I'm just wondering if there is any idioms that has the meaning opposite to "what's the catch", to describe a situation that has at a least one advantage/benefit etc despite all kinds of difficulties.

Can anyone help with this? Thank you!!

  • 2
    You might consider "no strings attached" to refer to something that does not have a catch, though I'm not certain that's what you're looking for when you say "opposite to 'what's the catch.'" – SeldomNeedy Jan 14 '18 at 19:27
  • That's probably the best answer, @SeldomNeedy - guessing at what the OP actually wants. – Fattie Jan 14 '18 at 22:46

The common metaphor is every cloud [dark, ominous, unpleasant thing] has a silver lining [redeeming feature; element of good, and hope].

From Collins:

Silver Lining


A comforting or hopeful aspect of an otherwise desperate or unhappy situation (esp in the phrase every cloud has a silver lining)

Similar but with more emphasis on "hope" and less on a current, concrete benefit of the thing-as-it-is (also from Collins):

Light at the end of the tunnel

hope for the ending of a difficult or unpleasant situation

| improve this answer | |
  • 3
    And the ever-popular remind me why we're doing this again. – Phil Sweet Jan 14 '18 at 16:23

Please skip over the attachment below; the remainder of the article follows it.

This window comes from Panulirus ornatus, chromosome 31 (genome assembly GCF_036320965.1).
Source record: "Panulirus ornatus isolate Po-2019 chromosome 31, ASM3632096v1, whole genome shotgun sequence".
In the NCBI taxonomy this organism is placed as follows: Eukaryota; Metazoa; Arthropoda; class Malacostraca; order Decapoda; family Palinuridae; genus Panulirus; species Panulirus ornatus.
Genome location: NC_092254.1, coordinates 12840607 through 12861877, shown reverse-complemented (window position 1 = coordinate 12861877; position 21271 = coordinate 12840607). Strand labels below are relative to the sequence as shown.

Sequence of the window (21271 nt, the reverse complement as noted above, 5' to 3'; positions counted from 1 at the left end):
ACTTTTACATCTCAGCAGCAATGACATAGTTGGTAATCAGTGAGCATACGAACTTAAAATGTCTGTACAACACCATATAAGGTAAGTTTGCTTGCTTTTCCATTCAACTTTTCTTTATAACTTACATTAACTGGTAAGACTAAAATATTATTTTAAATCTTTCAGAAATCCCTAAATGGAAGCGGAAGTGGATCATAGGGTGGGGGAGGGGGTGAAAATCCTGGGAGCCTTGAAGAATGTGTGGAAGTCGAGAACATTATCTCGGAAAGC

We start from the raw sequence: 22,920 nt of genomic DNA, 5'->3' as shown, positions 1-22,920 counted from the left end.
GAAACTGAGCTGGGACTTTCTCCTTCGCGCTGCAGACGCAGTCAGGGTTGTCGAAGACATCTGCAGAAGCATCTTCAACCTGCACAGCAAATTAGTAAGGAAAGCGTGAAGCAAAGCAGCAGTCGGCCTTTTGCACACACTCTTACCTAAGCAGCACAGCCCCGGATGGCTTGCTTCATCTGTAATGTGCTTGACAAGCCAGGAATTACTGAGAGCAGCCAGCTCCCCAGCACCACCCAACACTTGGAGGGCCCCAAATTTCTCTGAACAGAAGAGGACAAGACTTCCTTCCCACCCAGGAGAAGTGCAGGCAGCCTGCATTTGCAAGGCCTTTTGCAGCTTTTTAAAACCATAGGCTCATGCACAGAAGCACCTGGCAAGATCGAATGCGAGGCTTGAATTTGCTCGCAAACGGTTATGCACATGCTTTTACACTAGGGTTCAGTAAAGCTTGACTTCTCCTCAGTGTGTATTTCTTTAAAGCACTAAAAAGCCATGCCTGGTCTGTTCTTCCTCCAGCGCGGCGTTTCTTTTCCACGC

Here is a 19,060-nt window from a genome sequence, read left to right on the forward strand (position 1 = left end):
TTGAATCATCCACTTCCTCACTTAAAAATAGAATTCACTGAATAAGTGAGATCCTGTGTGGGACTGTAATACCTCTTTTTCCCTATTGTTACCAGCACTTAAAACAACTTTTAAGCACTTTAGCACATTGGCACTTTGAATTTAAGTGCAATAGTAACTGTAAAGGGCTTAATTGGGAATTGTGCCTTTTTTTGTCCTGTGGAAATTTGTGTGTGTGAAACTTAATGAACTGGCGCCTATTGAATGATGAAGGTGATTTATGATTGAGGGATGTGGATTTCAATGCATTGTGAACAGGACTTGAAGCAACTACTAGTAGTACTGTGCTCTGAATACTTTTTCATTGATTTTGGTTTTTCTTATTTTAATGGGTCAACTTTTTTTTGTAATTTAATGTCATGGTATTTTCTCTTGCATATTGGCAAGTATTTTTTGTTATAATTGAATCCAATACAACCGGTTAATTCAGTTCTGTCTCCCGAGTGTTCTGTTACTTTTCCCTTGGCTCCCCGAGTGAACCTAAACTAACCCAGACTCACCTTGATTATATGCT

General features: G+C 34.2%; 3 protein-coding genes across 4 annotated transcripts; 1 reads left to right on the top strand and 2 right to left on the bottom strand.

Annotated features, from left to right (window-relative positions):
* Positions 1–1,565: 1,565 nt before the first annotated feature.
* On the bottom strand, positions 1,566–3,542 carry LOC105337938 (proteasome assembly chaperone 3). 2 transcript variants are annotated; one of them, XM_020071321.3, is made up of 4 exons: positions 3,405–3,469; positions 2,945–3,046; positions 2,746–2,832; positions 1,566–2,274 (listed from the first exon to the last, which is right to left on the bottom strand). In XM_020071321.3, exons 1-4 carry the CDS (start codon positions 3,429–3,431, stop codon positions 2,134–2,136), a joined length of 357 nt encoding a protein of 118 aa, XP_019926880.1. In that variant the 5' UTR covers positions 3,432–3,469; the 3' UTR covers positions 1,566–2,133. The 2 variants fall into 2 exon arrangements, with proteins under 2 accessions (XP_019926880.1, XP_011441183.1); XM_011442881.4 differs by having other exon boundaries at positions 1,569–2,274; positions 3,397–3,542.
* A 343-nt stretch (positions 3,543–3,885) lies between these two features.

• Be sure to watch the amazing Pixar short, with the Brad Paisley song Every cloud has a silver lining. – Fattie Jan 14 '18 at 22:46
  • @Fattie which one ? This is with clouds, but can't really see the silver lining – Ciprian Tomoiagă Jan 15 '18 at 1:04
  • hey @CiprianTomoiaga ! google Brad Paisley, Pixar – Fattie Jan 15 '18 at 1:24

"Silver lining" is good. There are a number of other stock phrases that might be applicable.

"[Description of the problem]. On the bright side, [description of the advantage/benefit]." Also "on a positive note", "on the up side", etc.

A more recent common form is the meme "So I got that goin' for me, which is nice", originally from the movie Caddyshack.

| improve this answer | |
  • The phrase "on the bright side" is spot-on! It seems a better analog for "the catch" than the "silver lining" I suggested. I prefer it. Also I love that meme! If I could give you more than one vote, I would. – Dan Bron Jan 14 '18 at 16:46

I suggest "what's the pay-off?" from Oxford Dictionaries section 1.2 to describe the converse situation, where there is a reward from a difficult or apparently hopeless situation. Some of the examples are:

Which is a shame, because the final pay-off is worthwhile, and despite all the frustrations I did enjoy it.

But the biggest pay-off of her improved chemistry grade was her mother getting off her back.

And so on.

| improve this answer | |

Your Answer

By clicking “Post Your Answer”, you agree to our terms of service, privacy policy and cookie policy

Not the answer you're looking for? Browse other questions tagged or ask your own question.